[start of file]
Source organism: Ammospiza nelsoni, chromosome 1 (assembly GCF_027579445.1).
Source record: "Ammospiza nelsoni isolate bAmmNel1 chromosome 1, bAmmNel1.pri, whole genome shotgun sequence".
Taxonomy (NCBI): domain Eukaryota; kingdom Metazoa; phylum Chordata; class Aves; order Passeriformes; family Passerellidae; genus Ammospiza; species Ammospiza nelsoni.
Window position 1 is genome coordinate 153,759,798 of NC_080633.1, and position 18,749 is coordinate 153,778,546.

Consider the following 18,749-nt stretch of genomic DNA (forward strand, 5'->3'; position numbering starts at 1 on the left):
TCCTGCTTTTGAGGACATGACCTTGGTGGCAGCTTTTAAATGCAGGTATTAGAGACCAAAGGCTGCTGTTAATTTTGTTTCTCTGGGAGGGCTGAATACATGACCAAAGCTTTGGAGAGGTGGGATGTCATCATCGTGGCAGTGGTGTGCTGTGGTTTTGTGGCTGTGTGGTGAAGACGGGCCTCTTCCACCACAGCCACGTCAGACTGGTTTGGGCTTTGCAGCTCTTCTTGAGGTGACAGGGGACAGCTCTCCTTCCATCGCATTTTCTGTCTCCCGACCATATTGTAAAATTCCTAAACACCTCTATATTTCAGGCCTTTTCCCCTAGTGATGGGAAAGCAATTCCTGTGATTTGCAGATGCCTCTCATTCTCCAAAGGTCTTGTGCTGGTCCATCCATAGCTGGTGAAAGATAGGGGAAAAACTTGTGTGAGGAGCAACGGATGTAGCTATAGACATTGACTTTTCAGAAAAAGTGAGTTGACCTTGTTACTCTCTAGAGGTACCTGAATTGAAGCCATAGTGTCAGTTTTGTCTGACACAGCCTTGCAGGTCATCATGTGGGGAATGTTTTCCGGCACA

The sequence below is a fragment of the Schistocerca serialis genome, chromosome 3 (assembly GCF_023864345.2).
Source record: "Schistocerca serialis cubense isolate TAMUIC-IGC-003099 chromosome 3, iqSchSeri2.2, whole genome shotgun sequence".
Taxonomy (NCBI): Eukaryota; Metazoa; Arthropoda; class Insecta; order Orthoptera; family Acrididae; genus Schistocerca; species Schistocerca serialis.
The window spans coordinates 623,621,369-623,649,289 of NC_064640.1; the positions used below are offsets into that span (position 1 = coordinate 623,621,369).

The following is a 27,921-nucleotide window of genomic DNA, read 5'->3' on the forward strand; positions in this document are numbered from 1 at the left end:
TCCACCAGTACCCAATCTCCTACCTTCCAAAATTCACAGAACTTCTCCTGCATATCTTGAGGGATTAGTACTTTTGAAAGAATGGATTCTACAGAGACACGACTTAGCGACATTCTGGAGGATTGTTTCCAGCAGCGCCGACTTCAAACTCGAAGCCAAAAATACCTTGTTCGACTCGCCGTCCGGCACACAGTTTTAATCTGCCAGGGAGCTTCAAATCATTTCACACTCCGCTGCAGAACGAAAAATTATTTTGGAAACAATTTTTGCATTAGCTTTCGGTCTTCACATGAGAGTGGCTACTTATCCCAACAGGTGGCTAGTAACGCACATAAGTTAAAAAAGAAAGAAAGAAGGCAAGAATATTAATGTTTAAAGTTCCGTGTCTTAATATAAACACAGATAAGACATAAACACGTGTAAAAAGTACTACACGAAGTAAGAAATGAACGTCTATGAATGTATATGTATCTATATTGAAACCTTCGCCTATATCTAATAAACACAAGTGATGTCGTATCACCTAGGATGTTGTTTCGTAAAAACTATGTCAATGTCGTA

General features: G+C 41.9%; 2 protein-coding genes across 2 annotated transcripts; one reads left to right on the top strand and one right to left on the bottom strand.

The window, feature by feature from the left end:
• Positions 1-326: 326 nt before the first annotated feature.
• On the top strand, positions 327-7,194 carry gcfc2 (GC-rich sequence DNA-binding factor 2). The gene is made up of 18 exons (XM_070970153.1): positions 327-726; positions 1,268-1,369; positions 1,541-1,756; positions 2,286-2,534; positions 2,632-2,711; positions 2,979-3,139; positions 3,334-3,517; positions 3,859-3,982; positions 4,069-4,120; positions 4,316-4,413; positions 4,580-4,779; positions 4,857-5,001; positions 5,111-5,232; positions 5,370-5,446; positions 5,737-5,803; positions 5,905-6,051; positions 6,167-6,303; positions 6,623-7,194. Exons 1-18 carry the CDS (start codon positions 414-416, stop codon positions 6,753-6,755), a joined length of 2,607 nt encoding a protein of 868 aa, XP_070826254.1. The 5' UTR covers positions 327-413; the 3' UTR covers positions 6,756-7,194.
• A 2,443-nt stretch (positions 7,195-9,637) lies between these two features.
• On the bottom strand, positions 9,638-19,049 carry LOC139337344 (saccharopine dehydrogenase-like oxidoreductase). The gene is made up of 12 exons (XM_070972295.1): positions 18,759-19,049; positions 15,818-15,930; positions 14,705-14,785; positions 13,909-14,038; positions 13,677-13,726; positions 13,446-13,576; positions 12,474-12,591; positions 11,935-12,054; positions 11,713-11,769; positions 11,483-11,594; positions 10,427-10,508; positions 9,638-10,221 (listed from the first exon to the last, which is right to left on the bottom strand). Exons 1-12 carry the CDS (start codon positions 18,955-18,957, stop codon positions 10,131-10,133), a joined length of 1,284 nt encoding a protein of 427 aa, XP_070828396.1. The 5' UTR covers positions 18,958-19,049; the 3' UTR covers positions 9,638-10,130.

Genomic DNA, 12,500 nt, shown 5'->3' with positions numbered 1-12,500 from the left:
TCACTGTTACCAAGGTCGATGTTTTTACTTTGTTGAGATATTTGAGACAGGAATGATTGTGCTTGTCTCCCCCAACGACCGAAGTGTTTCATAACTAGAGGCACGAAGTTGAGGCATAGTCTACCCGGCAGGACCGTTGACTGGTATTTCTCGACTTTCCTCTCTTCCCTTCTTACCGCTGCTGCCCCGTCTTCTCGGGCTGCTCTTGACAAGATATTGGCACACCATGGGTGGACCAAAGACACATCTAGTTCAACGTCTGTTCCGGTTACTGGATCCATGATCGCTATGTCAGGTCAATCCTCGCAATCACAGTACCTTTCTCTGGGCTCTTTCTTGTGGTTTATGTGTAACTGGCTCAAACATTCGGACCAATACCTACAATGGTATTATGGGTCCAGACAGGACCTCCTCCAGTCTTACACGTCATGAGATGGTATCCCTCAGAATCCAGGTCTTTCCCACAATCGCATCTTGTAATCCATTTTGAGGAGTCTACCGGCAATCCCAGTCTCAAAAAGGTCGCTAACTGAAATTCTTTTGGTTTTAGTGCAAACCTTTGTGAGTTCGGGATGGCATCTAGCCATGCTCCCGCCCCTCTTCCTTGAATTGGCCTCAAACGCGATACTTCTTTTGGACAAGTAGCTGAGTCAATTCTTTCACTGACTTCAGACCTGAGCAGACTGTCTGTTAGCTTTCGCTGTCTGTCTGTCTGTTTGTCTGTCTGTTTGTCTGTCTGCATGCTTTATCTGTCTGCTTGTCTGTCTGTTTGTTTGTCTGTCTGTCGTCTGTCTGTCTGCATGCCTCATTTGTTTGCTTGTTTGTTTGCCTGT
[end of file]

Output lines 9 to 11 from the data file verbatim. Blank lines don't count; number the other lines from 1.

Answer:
Taxonomy (NCBI): Eukaryota; Metazoa; Arthropoda; class Insecta; order Orthoptera; family Acrididae; genus Schistocerca; species Schistocerca serialis.
The window spans coordinates 623,621,369-623,649,289 of NC_064640.1; the positions used below are offsets into that span (position 1 = coordinate 623,621,369).

The following is a 27,921-nucleotide window of genomic DNA, read 5'->3' on the forward strand; positions in this document are numbered from 1 at the left end: